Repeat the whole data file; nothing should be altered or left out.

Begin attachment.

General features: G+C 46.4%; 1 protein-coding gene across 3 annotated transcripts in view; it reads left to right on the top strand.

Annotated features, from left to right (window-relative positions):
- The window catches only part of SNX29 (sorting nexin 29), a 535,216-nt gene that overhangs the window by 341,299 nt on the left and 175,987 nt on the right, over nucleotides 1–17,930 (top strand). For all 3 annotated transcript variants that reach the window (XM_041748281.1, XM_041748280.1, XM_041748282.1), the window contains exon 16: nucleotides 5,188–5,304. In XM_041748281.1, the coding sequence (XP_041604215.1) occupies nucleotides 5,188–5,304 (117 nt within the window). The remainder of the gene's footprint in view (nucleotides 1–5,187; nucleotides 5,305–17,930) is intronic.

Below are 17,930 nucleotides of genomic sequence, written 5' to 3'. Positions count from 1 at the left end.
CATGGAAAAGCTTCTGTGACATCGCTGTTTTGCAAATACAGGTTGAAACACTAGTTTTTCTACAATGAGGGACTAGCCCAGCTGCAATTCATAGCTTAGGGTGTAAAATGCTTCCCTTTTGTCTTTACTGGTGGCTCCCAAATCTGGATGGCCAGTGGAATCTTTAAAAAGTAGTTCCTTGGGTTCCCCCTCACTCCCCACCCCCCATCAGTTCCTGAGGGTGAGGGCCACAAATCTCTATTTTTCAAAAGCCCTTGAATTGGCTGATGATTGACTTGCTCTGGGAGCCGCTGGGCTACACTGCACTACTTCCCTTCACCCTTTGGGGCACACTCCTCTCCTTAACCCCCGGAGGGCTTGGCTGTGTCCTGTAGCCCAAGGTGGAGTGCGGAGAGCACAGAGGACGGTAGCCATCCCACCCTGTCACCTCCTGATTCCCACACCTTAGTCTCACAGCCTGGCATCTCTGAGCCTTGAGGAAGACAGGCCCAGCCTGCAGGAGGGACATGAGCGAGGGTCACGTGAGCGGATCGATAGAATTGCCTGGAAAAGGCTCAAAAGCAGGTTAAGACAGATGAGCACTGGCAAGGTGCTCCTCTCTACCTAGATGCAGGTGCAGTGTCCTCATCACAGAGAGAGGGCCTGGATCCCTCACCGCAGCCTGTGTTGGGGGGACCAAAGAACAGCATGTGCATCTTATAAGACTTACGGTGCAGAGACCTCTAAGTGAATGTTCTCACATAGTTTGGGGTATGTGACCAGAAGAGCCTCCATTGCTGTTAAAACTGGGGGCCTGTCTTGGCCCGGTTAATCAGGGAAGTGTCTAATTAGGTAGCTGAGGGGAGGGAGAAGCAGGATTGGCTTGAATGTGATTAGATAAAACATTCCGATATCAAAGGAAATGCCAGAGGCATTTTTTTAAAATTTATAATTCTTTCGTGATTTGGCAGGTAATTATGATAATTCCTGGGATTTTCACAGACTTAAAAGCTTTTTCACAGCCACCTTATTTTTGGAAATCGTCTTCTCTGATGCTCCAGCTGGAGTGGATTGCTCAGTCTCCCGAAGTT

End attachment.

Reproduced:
General features: G+C 46.4%; 1 protein-coding gene across 3 annotated transcripts in view; it reads left to right on the top strand.

Annotated features, from left to right (window-relative positions):
- The window catches only part of SNX29 (sorting nexin 29), a 535,216-nt gene that overhangs the window by 341,299 nt on the left and 175,987 nt on the right, over nucleotides 1–17,930 (top strand). For all 3 annotated transcript variants that reach the window (XM_041748281.1, XM_041748280.1, XM_041748282.1), the window contains exon 16: nucleotides 5,188–5,304. In XM_041748281.1, the coding sequence (XP_041604215.1) occupies nucleotides 5,188–5,304 (117 nt within the window). The remainder of the gene's footprint in view (nucleotides 1–5,187; nucleotides 5,305–17,930) is intronic.

Below are 17,930 nucleotides of genomic sequence, written 5' to 3'. Positions count from 1 at the left end.
CATGGAAAAGCTTCTGTGACATCGCTGTTTTGCAAATACAGGTTGAAACACTAGTTTTTCTACAATGAGGGACTAGCCCAGCTGCAATTCATAGCTTAGGGTGTAAAATGCTTCCCTTTTGTCTTTACTGGTGGCTCCCAAATCTGGATGGCCAGTGGAATCTTTAAAAAGTAGTTCCTTGGGTTCCCCCTCACTCCCCACCCCCCATCAGTTCCTGAGGGTGAGGGCCACAAATCTCTATTTTTCAAAAGCCCTTGAATTGGCTGATGATTGACTTGCTCTGGGAGCCGCTGGGCTACACTGCACTACTTCCCTTCACCCTTTGGGGCACACTCCTCTCCTTAACCCCCGGAGGGCTTGGCTGTGTCCTGTAGCCCAAGGTGGAGTGCGGAGAGCACAGAGGACGGTAGCCATCCCACCCTGTCACCTCCTGATTCCCACACCTTAGTCTCACAGCCTGGCATCTCTGAGCCTTGAGGAAGACAGGCCCAGCCTGCAGGAGGGACATGAGCGAGGGTCACGTGAGCGGATCGATAGAATTGCCTGGAAAAGGCTCAAAAGCAGGTTAAGACAGATGAGCACTGGCAAGGTGCTCCTCTCTACCTAGATGCAGGTGCAGTGTCCTCATCACAGAGAGAGGGCCTGGATCCCTCACCGCAGCCTGTGTTGGGGGGACCAAAGAACAGCATGTGCATCTTATAAGACTTACGGTGCAGAGACCTCTAAGTGAATGTTCTCACATAGTTTGGGGTATGTGACCAGAAGAGCCTCCATTGCTGTTAAAACTGGGGGCCTGTCTTGGCCCGGTTAATCAGGGAAGTGTCTAATTAGGTAGCTGAGGGGAGGGAGAAGCAGGATTGGCTTGAATGTGATTAGATAAAACATTCCGATATCAAAGGAAATGCCAGAGGCATTTTTTTAAAATTTATAATTCTTTCGTGATTTGGCAGGTAATTATGATAATTCCTGGGATTTTCACAGACTTAAAAGCTTTTTCACAGCCACCTTATTTTTGGAAATCGTCTTCTCTGATGCTCCAGCTGGAGTGGATTGCTCAGTCTCCCGAAGTT